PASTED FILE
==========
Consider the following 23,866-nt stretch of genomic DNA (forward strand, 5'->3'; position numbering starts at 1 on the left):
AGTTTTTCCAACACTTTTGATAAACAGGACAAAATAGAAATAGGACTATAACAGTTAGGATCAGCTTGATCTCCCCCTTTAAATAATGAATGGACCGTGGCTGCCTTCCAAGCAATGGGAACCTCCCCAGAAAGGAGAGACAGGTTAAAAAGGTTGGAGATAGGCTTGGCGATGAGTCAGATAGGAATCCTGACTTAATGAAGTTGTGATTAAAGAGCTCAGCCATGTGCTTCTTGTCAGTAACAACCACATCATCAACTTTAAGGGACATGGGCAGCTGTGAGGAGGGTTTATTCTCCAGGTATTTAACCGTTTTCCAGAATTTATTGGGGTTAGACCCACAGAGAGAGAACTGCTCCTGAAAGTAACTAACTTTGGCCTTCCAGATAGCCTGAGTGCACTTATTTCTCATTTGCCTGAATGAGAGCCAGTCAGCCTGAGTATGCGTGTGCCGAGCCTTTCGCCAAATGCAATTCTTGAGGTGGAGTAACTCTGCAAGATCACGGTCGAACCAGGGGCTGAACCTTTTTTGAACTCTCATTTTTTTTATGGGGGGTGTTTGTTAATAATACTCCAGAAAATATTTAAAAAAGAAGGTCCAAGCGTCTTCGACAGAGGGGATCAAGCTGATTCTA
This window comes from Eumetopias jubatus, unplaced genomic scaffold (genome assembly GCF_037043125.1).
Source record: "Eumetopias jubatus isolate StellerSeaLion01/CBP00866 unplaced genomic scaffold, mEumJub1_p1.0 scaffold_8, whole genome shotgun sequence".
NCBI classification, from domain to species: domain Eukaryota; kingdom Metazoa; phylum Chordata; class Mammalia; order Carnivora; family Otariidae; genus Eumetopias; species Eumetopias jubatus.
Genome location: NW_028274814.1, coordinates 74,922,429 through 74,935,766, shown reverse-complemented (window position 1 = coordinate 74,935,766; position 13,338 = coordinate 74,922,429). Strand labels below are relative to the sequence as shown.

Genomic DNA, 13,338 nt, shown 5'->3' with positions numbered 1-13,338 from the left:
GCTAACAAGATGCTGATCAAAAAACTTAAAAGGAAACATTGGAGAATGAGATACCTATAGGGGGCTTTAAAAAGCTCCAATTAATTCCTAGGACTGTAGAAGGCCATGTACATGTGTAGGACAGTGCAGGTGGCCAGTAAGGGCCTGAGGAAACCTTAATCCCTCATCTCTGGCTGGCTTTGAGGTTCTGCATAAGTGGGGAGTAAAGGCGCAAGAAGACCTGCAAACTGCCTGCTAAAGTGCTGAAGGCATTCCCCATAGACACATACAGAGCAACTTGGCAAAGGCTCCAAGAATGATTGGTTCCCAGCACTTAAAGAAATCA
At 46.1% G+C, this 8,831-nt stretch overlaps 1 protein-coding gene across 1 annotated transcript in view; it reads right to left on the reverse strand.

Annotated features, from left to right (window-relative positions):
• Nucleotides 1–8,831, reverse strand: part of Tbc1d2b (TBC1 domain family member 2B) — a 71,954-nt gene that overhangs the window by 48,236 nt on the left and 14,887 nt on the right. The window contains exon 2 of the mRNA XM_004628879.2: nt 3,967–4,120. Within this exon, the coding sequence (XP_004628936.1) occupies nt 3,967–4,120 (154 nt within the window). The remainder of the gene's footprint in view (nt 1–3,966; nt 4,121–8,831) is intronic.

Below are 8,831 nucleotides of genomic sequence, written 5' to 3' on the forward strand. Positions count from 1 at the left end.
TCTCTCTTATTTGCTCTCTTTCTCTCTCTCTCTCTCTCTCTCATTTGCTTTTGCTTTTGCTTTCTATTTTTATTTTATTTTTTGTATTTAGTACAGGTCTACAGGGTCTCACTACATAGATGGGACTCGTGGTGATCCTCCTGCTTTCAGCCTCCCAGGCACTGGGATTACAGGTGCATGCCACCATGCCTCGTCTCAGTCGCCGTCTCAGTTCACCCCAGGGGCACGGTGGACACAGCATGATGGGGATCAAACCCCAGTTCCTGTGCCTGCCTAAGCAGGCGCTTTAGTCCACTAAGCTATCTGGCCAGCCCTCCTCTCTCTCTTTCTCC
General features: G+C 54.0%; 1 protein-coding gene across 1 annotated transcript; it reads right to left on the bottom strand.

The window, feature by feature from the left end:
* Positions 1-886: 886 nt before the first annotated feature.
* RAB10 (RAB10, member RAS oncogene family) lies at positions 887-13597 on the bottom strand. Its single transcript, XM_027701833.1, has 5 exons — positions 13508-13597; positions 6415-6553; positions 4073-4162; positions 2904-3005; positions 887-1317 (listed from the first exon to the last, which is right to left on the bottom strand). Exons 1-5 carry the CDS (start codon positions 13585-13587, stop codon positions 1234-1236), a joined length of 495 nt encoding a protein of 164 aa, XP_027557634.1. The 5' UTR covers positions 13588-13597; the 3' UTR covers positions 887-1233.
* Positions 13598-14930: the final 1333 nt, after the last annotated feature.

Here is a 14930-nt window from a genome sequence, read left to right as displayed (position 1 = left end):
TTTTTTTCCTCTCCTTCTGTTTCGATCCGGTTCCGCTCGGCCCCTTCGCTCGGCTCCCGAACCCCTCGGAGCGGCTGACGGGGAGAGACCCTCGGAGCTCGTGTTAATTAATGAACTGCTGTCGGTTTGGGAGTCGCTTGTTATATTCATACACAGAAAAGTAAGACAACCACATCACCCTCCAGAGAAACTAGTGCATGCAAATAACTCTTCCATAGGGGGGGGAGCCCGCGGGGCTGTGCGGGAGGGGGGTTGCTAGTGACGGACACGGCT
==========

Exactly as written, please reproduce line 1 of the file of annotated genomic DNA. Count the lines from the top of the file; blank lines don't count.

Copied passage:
Consider the following 23,866-nt stretch of genomic DNA (forward strand, 5'->3'; position numbering starts at 1 on the left):